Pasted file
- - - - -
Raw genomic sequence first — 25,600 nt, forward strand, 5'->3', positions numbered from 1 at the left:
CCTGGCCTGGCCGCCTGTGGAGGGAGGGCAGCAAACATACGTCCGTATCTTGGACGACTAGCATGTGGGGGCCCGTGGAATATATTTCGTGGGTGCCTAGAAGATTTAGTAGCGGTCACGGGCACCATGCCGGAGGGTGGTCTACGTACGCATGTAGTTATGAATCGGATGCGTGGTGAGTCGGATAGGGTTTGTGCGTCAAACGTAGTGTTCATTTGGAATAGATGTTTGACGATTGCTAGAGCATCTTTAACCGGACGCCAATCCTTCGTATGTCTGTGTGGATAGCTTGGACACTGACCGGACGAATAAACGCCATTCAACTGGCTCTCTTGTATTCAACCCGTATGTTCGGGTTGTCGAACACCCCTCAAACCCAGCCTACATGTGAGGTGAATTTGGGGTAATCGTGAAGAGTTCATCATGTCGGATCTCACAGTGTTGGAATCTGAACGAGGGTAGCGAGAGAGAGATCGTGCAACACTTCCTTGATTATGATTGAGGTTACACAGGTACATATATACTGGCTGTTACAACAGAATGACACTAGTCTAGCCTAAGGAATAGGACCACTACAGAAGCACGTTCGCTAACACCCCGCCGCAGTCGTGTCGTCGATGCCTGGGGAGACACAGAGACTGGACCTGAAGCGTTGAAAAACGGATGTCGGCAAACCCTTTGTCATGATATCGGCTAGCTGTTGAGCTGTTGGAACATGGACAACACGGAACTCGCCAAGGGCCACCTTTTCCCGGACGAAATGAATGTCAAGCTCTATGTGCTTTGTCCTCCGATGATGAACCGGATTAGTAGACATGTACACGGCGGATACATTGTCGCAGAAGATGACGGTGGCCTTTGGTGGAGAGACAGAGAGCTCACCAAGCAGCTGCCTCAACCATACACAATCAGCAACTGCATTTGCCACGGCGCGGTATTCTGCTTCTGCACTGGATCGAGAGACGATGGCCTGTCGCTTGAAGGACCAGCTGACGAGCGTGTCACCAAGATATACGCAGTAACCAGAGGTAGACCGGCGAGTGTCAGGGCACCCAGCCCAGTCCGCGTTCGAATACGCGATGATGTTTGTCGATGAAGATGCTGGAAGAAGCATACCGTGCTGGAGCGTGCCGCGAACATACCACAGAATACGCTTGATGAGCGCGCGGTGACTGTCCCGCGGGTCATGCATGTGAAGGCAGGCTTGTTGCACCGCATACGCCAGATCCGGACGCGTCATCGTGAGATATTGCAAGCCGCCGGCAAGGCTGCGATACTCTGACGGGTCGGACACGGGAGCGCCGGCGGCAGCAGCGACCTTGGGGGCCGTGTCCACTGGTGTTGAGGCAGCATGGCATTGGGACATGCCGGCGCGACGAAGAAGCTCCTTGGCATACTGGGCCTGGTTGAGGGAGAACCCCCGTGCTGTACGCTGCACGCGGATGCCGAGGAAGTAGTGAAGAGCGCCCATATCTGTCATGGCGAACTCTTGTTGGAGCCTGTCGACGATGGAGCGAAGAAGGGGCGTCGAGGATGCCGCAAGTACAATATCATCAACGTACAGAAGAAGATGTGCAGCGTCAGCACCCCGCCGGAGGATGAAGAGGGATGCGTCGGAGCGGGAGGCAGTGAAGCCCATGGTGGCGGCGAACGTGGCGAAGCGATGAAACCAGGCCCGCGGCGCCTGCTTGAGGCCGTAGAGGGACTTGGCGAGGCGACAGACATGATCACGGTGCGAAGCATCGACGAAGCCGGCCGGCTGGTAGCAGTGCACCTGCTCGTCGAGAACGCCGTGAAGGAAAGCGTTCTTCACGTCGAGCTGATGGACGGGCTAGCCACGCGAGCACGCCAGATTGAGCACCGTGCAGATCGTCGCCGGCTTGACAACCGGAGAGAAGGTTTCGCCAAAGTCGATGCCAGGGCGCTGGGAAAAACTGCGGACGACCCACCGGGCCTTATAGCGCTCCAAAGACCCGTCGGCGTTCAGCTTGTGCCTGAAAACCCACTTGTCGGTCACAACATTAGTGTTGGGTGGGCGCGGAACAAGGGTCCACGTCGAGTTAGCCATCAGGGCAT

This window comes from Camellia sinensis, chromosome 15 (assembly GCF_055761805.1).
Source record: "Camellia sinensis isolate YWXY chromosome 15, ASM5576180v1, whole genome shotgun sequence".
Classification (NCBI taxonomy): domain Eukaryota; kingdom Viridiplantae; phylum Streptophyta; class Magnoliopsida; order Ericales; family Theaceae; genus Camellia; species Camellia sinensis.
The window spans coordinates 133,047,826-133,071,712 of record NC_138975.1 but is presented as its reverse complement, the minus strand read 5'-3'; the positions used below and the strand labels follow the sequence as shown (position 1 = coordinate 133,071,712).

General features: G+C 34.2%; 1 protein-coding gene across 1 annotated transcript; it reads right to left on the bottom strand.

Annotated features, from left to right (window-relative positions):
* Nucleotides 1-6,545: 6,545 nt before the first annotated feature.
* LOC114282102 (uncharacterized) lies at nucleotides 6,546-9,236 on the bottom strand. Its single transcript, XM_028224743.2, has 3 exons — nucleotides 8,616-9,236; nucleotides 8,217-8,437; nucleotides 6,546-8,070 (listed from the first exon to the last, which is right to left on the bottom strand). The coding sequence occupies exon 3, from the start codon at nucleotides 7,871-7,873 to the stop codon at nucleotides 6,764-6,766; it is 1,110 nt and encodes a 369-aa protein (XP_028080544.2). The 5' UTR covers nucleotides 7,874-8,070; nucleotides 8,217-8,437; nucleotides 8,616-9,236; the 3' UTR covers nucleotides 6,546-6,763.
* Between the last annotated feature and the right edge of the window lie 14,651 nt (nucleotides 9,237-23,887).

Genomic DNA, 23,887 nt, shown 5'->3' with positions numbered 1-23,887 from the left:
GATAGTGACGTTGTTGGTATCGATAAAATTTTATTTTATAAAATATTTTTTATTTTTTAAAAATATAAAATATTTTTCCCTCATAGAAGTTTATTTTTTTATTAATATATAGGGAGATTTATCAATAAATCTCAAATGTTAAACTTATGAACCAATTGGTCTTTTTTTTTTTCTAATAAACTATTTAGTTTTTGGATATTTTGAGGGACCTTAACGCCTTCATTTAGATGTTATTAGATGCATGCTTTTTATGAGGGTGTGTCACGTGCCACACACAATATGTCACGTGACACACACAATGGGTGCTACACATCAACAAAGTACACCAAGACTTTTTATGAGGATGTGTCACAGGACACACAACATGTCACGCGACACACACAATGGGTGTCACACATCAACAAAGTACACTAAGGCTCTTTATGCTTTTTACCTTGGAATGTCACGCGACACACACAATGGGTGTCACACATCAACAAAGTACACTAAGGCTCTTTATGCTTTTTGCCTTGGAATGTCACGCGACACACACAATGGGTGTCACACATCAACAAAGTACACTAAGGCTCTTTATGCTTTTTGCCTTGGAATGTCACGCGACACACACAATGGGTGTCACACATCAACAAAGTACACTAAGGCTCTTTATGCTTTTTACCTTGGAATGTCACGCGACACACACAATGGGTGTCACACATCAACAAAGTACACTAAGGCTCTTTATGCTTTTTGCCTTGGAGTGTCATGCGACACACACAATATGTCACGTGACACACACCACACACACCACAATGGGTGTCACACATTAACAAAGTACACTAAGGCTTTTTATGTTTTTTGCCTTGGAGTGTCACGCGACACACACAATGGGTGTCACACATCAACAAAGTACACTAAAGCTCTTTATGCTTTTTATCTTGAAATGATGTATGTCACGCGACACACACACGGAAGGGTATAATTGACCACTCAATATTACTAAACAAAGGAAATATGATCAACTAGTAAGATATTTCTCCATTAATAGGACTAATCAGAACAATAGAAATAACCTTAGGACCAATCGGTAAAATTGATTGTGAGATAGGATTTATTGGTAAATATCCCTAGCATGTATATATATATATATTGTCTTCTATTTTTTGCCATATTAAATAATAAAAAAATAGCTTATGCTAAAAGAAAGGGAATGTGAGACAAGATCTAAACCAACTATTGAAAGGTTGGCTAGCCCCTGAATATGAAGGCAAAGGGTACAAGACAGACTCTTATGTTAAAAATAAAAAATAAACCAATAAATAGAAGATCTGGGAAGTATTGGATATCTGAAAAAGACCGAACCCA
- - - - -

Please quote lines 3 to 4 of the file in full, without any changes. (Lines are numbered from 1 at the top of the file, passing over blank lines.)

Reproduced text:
This window comes from Camellia sinensis, chromosome 15 (assembly GCF_055761805.1).
Source record: "Camellia sinensis isolate YWXY chromosome 15, ASM5576180v1, whole genome shotgun sequence".